Edward Said, Nationalism Colonialism and Literature [Field Day Pamphlet, No. 15] Derry 1988), 24pp.

On W. B. Yeats, in Nationalism, Colonialism and Literature: Yeats and Decolonization [Field Day Pamphlet, No. 15] Derry 1988, 24pp.:

‘For Yeats the over-lappings he knew existed between his Irish nationalism and the English cultural tradition that both dominated him and empowered him as a writer was bound to cause an over-heated tension, and it is the pressure of this urgently political and secular tension that one may speculate caused him to try to resolve it on a “higher”, that is, non-political, level. Thus the deeply eccentric and aestheticised histories he produced in A Vision and the later quasi-religious poems are elevations of the tension to an extra-worldly level.’ (p.13.)



Yet for all its success in ridding many countries and territories of colonial overlords, nationalism has remained, in my opinion, a deeply problematic ideological, as well as sociopolitical, enterprise. At some stage in the anti-resistance phase of nationalism there is a sort of dependence between the two sides of the contest, since after all many of the nationalist struggles were led by bourgeoisies that were partly formed and to some degree produced by the colonial power; these are the national bourgeoisies of which Fation spoke so ominously. These bourgeoisies in effect have often replaced the colonial force with a new class-based and ultimately exploitative force; instead of liberation after decolonization one simply gets the old colonial structures replicated in new national terms.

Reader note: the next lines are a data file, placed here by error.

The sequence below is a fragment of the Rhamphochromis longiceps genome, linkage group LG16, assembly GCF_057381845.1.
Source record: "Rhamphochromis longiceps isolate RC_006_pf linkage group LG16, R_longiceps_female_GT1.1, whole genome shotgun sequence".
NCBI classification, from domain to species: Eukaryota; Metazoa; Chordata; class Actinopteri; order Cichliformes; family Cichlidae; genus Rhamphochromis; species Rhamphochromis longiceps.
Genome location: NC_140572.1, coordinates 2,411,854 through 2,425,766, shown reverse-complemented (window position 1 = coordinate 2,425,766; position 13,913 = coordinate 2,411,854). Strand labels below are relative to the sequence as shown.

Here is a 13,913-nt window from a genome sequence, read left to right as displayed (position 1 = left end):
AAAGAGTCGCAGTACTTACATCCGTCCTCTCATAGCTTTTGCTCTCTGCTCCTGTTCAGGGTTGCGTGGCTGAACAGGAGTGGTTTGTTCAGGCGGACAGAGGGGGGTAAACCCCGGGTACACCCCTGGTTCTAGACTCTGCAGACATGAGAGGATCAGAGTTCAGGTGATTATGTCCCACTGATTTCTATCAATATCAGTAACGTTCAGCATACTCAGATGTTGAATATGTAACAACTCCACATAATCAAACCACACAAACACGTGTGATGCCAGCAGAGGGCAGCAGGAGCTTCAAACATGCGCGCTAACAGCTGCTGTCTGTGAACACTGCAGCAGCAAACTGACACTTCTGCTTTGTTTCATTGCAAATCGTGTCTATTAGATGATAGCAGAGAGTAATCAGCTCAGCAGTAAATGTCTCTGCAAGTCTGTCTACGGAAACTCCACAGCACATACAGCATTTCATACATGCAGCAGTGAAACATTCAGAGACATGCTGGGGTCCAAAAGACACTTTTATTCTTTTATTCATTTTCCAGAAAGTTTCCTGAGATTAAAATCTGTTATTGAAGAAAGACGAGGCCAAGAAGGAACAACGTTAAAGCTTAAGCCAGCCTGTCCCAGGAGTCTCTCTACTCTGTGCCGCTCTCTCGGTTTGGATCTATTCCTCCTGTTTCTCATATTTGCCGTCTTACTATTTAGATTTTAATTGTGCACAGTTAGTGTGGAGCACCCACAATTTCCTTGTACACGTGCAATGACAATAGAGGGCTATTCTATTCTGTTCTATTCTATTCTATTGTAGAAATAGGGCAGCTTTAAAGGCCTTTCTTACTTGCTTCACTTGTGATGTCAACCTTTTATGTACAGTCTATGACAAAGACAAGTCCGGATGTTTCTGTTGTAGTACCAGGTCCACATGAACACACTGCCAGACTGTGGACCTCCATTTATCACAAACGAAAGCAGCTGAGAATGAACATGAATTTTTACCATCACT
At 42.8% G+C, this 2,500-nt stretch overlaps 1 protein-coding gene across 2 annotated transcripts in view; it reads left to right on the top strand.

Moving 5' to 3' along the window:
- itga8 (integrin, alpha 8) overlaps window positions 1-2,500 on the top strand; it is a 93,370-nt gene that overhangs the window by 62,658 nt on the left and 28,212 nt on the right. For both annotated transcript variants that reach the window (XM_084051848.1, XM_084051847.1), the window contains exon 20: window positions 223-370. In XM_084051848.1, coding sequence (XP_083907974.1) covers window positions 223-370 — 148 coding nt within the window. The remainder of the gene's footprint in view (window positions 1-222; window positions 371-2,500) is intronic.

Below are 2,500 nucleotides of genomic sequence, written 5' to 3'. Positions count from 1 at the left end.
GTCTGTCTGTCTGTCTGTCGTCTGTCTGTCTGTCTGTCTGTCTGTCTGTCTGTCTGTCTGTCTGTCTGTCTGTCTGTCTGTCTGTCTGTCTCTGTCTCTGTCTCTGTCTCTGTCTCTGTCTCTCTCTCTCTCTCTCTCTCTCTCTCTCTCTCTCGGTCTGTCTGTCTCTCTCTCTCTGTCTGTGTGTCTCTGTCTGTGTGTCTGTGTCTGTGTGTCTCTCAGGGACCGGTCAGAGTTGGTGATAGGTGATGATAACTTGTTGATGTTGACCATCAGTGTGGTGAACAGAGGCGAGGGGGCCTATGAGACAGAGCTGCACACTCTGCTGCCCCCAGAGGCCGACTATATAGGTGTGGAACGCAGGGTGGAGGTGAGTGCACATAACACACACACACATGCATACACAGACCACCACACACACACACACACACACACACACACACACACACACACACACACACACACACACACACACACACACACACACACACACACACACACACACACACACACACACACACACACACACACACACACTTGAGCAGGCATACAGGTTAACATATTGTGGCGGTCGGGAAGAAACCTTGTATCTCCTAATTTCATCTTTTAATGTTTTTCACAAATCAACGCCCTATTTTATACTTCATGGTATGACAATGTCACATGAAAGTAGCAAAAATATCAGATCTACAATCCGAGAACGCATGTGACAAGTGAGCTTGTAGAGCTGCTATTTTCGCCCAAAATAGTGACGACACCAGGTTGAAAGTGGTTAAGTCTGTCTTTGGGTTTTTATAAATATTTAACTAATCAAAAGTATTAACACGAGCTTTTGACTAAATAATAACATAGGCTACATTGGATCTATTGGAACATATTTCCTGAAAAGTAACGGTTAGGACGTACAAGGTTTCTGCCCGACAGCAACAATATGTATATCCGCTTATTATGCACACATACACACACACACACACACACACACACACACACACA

[...] The other problem is that the cultural horizons of nationalism are fatally limited by the common history of colonizer and colonized assumed by the nationalist movement itself. Imperialism after all is a co-operative venture. Both the master and the slave participate in it, and both grew up in it, albeit unequally. One of the salient traits of modern imperialism is that in most places it set out quite consciously to modernize, develop, instruct, and civilize the natives. An entire massive chapter in cultural history across five continents grows up out of it.